Common Issues that Limit Solar Power, and How They Can Be Solved

29th Aug 18

Written by James Doyle

From the financial standpoint, deploying a commercial solar system is almost always a good decision in Australia. Since local electricity is expensive, and solar systems are affordable and long-lasting, an attractive return on investment is guaranteed. You just have to make sure the photovoltaic system uses high quality components covered by warranties, and get in touch with a qualified solar installer.

However, even when the business case for solar power is so favorable in Australia, there are factors that prevent its use in some properties. The following are some of the main issues that hold back homeowners and businesses who are considering solar power:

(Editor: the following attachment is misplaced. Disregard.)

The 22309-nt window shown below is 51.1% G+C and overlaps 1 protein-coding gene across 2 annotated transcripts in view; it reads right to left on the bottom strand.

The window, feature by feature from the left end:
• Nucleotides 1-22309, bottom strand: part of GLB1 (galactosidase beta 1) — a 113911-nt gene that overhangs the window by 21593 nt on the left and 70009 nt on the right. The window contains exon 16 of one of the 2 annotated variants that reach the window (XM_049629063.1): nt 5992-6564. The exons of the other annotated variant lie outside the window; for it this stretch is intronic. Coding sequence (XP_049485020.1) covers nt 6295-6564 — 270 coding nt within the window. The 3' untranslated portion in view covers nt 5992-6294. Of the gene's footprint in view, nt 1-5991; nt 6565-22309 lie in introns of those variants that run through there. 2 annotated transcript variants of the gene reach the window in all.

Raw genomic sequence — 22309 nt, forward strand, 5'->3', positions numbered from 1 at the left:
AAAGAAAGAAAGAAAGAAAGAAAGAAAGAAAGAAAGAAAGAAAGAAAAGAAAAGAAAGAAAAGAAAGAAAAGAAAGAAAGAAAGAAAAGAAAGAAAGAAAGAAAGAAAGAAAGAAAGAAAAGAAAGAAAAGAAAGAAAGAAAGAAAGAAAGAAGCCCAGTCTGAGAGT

• Lacking the capital for the upfront investment in solar power, or being unwilling to assume the full cost at once.
  • Not owning the building where you live or where you operate your business.
  • Having no space for solar panels, or having an area that is unsuitable due to shading or similar issues.

Barrier 1: Upfront Investment

Although solar power systems are much more affordable than one decade ago, the upfront investment can still be out of reach for some homeowners and companies.

  • After subtracting the cash incentive from Small-Scale Technology Certificates (STC), you can expect to pay over $6,000 for a 5-kW residential solar system.
  • Of course, business-scale installation are more expensive: a 100-kW solar system for a medium-sized company can easily have a price above $100,000.